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Amyloid plaques found in older adults w no symptoms
LDDaughter
Posted: Sunday, January 5, 2020 5:28 PM
Joined: 12/22/2011
Posts: 1065


This is such an important article.  Another view for considering that trying to get rid of amyloid plaque is probably the wrong drug target as well as confirmation that Dale Bredesen, author of the End of Alzheimer's is on the right track trying to define the different kinds of Alzheimer's causes. 

https://www.cnn.com/2020/01/03/opinions/diagnosing-treating-alzheimers-opinion-devi/index.html


BadMoonRising
Posted: Thursday, January 9, 2020 11:23 AM
Joined: 4/22/2017
Posts: 323


The article is a bit (unintentionally) misleading for readers who are unfamiliar with the continuum of Alzheimer's Disease. The author does, however, provides helpful links, including one that begins by stating:

"Alzheimer’s disease is a heterogenous disorder with multiple phenotypes and genotypes, although they eventually converge to a final common clinicopathological endpoint. However, Alzheimer’s disease drug trials do not account for the heterogeneity of the disease in trial design, impeding development of effective drugs."

https://www.ncbi.nlm.nih.gov/pmc/articles/PMC6300886/

Dr. Devi is describing patients who have symptoms of Alzheimer's and actually test both biologically (plaques and/or tau) and neurocognitively for Alzheimer's Disease. However, their ability to function without assistance rules out a diagnosis of dementia.

My understanding is that scientists believe that neuroinflammation IS a major factor associated with AD. As far as Bredesen, IMO, he needs to either put up or shut up. IOW, he has had ample opportunity to publish a valid study yet he has not yet done so.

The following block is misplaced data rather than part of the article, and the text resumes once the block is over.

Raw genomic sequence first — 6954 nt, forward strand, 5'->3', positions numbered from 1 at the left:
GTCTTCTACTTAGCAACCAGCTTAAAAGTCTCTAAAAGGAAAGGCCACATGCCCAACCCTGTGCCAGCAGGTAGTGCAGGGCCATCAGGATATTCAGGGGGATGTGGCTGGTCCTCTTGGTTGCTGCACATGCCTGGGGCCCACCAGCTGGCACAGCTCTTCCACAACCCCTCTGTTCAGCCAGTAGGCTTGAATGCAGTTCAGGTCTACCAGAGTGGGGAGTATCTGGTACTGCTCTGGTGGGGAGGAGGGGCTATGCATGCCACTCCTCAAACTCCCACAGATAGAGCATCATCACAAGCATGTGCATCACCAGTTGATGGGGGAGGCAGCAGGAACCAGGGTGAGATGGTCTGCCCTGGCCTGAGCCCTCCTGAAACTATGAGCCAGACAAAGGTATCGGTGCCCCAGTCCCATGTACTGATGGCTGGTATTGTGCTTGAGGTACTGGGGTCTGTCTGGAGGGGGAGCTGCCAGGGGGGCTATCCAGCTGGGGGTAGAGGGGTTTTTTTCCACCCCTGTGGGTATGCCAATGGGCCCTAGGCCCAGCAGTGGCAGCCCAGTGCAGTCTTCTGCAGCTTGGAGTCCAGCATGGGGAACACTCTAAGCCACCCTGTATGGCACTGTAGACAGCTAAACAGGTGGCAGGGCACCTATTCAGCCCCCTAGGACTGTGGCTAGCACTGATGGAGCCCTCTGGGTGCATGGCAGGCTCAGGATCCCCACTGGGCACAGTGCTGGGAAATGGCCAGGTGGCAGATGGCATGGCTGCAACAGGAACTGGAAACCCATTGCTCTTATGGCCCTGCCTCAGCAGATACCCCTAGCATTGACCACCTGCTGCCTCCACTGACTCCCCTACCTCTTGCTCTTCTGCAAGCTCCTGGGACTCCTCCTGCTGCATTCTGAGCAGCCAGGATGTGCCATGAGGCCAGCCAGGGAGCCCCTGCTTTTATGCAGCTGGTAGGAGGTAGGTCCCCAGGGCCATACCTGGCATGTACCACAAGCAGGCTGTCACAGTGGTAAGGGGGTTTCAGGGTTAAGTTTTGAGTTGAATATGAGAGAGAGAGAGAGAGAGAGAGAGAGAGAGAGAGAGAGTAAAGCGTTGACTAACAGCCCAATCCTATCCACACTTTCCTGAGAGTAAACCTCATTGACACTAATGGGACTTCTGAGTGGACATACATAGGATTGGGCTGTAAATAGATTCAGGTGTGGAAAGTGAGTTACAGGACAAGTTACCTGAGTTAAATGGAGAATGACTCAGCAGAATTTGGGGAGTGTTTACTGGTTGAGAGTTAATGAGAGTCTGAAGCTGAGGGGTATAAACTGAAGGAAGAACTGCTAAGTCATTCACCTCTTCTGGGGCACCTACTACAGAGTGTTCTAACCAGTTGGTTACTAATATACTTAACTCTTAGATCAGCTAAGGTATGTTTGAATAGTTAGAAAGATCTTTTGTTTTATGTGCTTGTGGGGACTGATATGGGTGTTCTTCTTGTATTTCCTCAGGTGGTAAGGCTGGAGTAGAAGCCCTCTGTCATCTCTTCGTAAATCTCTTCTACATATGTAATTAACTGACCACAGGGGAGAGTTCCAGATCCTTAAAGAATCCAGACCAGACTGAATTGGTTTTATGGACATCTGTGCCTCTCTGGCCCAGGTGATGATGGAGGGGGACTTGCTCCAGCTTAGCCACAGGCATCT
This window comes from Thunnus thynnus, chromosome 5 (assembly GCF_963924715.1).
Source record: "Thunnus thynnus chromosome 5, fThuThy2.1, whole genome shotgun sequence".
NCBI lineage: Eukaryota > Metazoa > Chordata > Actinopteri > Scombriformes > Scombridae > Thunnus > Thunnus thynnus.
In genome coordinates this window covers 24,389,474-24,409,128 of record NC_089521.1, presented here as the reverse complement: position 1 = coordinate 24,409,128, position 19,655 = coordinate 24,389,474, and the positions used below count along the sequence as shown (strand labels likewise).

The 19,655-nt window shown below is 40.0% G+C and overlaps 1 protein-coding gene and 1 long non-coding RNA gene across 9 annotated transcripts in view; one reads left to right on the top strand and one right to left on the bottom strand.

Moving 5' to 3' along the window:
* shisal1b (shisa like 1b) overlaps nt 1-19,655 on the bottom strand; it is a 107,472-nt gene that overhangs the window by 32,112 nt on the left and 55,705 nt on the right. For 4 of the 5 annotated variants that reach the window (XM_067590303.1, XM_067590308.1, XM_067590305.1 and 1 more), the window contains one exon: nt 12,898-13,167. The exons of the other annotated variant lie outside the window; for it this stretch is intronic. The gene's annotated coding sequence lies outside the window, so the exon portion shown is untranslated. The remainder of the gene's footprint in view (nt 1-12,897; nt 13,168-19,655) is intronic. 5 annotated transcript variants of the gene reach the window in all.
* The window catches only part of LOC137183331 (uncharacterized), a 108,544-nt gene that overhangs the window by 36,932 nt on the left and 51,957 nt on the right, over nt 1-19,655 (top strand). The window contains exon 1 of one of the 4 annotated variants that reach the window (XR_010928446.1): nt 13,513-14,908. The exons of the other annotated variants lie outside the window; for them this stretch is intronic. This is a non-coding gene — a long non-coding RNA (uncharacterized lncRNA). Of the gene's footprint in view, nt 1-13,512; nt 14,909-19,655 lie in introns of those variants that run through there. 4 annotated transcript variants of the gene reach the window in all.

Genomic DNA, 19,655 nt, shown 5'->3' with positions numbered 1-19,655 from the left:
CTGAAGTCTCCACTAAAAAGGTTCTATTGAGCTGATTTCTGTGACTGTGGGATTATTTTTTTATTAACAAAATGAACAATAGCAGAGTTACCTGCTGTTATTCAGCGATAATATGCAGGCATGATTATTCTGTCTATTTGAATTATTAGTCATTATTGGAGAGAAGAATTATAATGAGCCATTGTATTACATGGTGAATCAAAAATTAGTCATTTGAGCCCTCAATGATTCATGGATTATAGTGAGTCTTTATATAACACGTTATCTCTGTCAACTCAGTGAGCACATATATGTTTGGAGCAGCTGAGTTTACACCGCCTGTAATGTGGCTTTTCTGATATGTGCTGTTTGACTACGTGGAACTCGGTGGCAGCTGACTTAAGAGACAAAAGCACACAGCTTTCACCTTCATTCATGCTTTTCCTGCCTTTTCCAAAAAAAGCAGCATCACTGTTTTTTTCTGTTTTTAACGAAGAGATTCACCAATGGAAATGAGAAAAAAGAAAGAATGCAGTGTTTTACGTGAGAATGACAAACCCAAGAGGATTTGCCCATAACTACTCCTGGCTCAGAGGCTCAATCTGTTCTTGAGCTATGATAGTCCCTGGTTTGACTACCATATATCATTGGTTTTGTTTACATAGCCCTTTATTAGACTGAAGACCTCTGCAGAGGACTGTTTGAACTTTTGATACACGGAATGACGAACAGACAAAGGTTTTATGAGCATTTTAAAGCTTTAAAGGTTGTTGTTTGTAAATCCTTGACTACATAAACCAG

Lane Simonian
Posted: Thursday, January 9, 2020 10:55 PM
Joined: 12/12/2011
Posts: 4845


I think Dr. Bredesen largely has it right: there are multipe factors that can cause Alzheimer's disease.  Amyloid oligomers, hyperphosphorylated tau proteins, and inflammation are just three of them.  They all also happen to be secondary triggers, meaning that they don't occur unless some other factor leading to oxidation in the brain (unhealthy diet, environmental toxins, stress in life, etc.) are present in the first place.  That is the reason why anti-amyloid drugs, anti-tau drugs, and anti-inflammatory drugs have very little effect on the progression of the disease.

The Bredesen approach involves trying to identify those factors that are damaging the brain and then remove then.  He also recommends a variety of antioxidants.  I put it a bit differently: inibit or if possible prevent the formation of oxidants that are damaging the brain, remove those oxidants, and reverse the damage that they are doing to the brain and you can largely stabilize Alzheimer's disease.


LDDaughter
Posted: Friday, January 10, 2020 5:04 PM
Joined: 12/22/2011
Posts: 1065